On the flipside, Lovecraft's work has stretched its otherworldly tentacles across pop culture, music, film, video games, and has spawned countless imitators and innovators. It has remained an underground cult and become a worldwide phenomenon. Those who are avid followers of horror may hear his name in certain circles (probably in the form of the adjective, "Lovecraftian").
I could go on and on about Lovecraft's influences, the definition of Lovecraftian fiction, or his numerous alien gods, but I think the uninitiated should explore for themselves. With that in mind, I've comprised a list of the HPL books that got me hooked on the "Cthulhu Mythos":
The Annotated HP Lovecraft is, in my opinion, the best place to start for the uninitiated. There are more comprehensive collections out there, but Lovecraftian scholars S.T. Joshi and Peter Cannon's annotations of Lovecraft's adjective-heavy archaic prose and obscure literary allusions proved invaluable to me as a first-time Lovecraft reader.
More Annotated HP Lovecraft is the companion to the above collection. It contains the same scrupulous research done by Joshi and Cannon with a second set of stories. Again, a great place to start for Lovecraft neophytes.
Necronomicon: The Best Weird Tales of HP Lovecraft is a very comprehensive anthology. I recommend this for those who have had time to digest Lovecraft's archaic writing style. The majority of HPL's best work is here.
The Dunwich Horror and Others is part of the Arkham Press editions that were released during the 1980s. This collection contains the "corrected" versions of Lovecraft's stories. I use this for my critical studies on HPL. This can be a bit pricey, and is recommended for the experienced HPL reader. S.T. Joshi's corrections (or, restorations, if you will) present a notable difference in the stories throughout. Joshi actually recommended these to me when he found out I was using other editions for academic work.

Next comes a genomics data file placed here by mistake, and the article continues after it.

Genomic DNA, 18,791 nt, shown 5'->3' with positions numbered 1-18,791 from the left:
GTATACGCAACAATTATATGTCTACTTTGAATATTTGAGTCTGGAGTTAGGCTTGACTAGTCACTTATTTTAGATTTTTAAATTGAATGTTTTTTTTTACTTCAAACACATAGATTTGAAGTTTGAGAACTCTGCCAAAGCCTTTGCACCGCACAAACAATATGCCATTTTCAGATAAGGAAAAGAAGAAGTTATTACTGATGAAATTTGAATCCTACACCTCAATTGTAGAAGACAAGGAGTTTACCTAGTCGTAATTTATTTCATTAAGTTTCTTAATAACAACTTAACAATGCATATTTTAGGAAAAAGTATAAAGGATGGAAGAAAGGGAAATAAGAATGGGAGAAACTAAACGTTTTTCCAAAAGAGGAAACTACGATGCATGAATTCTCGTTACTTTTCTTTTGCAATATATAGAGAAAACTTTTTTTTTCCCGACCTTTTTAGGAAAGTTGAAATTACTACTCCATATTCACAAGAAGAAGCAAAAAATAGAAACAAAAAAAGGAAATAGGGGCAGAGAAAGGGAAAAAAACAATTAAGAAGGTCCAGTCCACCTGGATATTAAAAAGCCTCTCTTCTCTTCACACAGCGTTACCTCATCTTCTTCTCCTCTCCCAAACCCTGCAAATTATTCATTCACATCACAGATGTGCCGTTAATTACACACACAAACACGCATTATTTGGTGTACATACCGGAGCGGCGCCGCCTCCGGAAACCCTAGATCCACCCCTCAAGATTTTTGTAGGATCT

Dagon and Other Macabre Tales is a second volume from Arkham Press. This also contains the corrected/restored versions of HPL's stories.
At the Mountains of Madness is the third Arkham edition, again with the corrected versions of the stories.
This post has been quite praiseworthy of H.P. Lovecraft. But, I'd like to issue a warning for the uninitiated just the same. Despite Lovecraft's enormous influence on horror, his prose is heavy on adjectives (some of HPL's favorites include "eldritch," "daemonic," gibbous," and "cyclopean"), there is little to no dialogue throughout the stories (or, on the flipside, Lovecraft's attempts at it can feel unnatural or just be plain hard to read) and some of his stories contain unapologetic racism and sexism throughout. So, in short, Lovecraft may not be for everyone. However, despite these flaws, I feel H.P. Lovecraft's work overall to be nothing less than a cornerstone of modern horror fiction. So, get out there and explore the dismal cosmic horror that is Lovecraft's universe.
Shameless self promotion: The Lovecraft Annual No 3 (2009), edited by S.T. Joshi, contains an article that I wrote about utopian ideals in Lovecraft's work.